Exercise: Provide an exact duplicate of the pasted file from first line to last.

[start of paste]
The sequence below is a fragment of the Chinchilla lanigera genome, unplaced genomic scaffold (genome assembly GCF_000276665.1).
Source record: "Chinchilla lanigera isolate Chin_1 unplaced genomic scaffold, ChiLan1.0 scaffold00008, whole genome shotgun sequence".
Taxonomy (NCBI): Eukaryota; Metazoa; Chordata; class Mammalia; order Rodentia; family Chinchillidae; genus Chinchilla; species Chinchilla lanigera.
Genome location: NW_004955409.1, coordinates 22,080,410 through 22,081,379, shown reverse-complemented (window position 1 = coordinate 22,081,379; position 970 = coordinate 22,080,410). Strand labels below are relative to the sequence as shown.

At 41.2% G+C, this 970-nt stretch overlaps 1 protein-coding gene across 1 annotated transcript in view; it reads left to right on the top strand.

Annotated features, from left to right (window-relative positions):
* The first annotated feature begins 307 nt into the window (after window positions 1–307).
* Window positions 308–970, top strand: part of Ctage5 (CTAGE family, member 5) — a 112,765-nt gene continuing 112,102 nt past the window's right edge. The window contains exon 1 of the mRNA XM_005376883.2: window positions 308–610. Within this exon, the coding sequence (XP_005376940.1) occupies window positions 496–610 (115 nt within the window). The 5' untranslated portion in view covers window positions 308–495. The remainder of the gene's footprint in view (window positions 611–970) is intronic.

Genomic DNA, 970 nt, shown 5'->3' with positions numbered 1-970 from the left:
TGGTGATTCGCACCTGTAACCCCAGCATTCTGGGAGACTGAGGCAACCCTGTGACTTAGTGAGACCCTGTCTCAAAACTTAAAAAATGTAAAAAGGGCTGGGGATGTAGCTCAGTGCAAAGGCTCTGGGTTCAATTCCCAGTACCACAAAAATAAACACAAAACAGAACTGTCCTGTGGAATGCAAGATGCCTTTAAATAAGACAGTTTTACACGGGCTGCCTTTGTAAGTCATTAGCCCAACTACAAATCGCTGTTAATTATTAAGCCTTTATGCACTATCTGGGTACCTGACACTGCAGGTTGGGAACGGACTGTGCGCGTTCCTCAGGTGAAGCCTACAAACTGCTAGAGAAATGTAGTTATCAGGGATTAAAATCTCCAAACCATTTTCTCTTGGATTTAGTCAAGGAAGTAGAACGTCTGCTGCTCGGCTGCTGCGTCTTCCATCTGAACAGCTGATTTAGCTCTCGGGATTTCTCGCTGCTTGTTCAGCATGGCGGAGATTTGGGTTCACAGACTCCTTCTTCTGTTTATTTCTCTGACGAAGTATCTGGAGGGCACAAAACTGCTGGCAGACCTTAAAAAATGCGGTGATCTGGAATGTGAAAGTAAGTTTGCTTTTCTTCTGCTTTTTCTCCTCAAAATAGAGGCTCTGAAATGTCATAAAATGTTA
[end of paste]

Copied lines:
The sequence below is a fragment of the Chinchilla lanigera genome, unplaced genomic scaffold (genome assembly GCF_000276665.1).
Source record: "Chinchilla lanigera isolate Chin_1 unplaced genomic scaffold, ChiLan1.0 scaffold00008, whole genome shotgun sequence".
Taxonomy (NCBI): Eukaryota; Metazoa; Chordata; class Mammalia; order Rodentia; family Chinchillidae; genus Chinchilla; species Chinchilla lanigera.
Genome location: NW_004955409.1, coordinates 22,080,410 through 22,081,379, shown reverse-complemented (window position 1 = coordinate 22,081,379; position 970 = coordinate 22,080,410). Strand labels below are relative to the sequence as shown.

At 41.2% G+C, this 970-nt stretch overlaps 1 protein-coding gene across 1 annotated transcript in view; it reads left to right on the top strand.

Annotated features, from left to right (window-relative positions):
* The first annotated feature begins 307 nt into the window (after window positions 1–307).
* Window positions 308–970, top strand: part of Ctage5 (CTAGE family, member 5) — a 112,765-nt gene continuing 112,102 nt past the window's right edge. The window contains exon 1 of the mRNA XM_005376883.2: window positions 308–610. Within this exon, the coding sequence (XP_005376940.1) occupies window positions 496–610 (115 nt within the window). The 5' untranslated portion in view covers window positions 308–495. The remainder of the gene's footprint in view (window positions 611–970) is intronic.

Genomic DNA, 970 nt, shown 5'->3' with positions numbered 1-970 from the left:
TGGTGATTCGCACCTGTAACCCCAGCATTCTGGGAGACTGAGGCAACCCTGTGACTTAGTGAGACCCTGTCTCAAAACTTAAAAAATGTAAAAAGGGCTGGGGATGTAGCTCAGTGCAAAGGCTCTGGGTTCAATTCCCAGTACCACAAAAATAAACACAAAACAGAACTGTCCTGTGGAATGCAAGATGCCTTTAAATAAGACAGTTTTACACGGGCTGCCTTTGTAAGTCATTAGCCCAACTACAAATCGCTGTTAATTATTAAGCCTTTATGCACTATCTGGGTACCTGACACTGCAGGTTGGGAACGGACTGTGCGCGTTCCTCAGGTGAAGCCTACAAACTGCTAGAGAAATGTAGTTATCAGGGATTAAAATCTCCAAACCATTTTCTCTTGGATTTAGTCAAGGAAGTAGAACGTCTGCTGCTCGGCTGCTGCGTCTTCCATCTGAACAGCTGATTTAGCTCTCGGGATTTCTCGCTGCTTGTTCAGCATGGCGGAGATTTGGGTTCACAGACTCCTTCTTCTGTTTATTTCTCTGACGAAGTATCTGGAGGGCACAAAACTGCTGGCAGACCTTAAAAAATGCGGTGATCTGGAATGTGAAAGTAAGTTTGCTTTTCTTCTGCTTTTTCTCCTCAAAATAGAGGCTCTGAAATGTCATAAAATGTTA